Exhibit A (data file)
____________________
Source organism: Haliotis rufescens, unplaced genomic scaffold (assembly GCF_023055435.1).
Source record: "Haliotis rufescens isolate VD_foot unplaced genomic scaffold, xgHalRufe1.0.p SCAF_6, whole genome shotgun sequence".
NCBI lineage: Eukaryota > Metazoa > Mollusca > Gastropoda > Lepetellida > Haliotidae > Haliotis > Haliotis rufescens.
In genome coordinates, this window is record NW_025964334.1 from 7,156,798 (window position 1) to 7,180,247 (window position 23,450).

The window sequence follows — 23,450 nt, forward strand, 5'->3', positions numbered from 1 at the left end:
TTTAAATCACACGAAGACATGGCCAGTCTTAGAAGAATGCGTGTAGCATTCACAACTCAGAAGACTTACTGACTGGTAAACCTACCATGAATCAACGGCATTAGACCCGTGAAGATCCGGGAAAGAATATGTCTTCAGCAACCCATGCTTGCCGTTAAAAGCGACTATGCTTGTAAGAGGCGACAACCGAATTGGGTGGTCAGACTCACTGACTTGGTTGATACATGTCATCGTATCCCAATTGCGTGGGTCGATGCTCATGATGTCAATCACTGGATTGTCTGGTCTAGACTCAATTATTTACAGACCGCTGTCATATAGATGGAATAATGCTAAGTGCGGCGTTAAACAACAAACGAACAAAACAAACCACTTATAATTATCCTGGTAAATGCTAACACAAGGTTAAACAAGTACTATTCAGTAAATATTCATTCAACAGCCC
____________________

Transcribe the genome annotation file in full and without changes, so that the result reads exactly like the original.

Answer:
Source organism: Haliotis rufescens, unplaced genomic scaffold (assembly GCF_023055435.1).
Source record: "Haliotis rufescens isolate VD_foot unplaced genomic scaffold, xgHalRufe1.0.p SCAF_6, whole genome shotgun sequence".
NCBI lineage: Eukaryota > Metazoa > Mollusca > Gastropoda > Lepetellida > Haliotidae > Haliotis > Haliotis rufescens.
In genome coordinates, this window is record NW_025964334.1 from 7,156,798 (window position 1) to 7,180,247 (window position 23,450).

The window sequence follows — 23,450 nt, forward strand, 5'->3', positions numbered from 1 at the left end:
TTTAAATCACACGAAGACATGGCCAGTCTTAGAAGAATGCGTGTAGCATTCACAACTCAGAAGACTTACTGACTGGTAAACCTACCATGAATCAACGGCATTAGACCCGTGAAGATCCGGGAAAGAATATGTCTTCAGCAACCCATGCTTGCCGTTAAAAGCGACTATGCTTGTAAGAGGCGACAACCGAATTGGGTGGTCAGACTCACTGACTTGGTTGATACATGTCATCGTATCCCAATTGCGTGGGTCGATGCTCATGATGTCAATCACTGGATTGTCTGGTCTAGACTCAATTATTTACAGACCGCTGTCATATAGATGGAATAATGCTAAGTGCGGCGTTAAACAACAAACGAACAAAACAAACCACTTATAATTATCCTGGTAAATGCTAACACAAGGTTAAACAAGTACTATTCAGTAAATATTCATTCAACAGCCC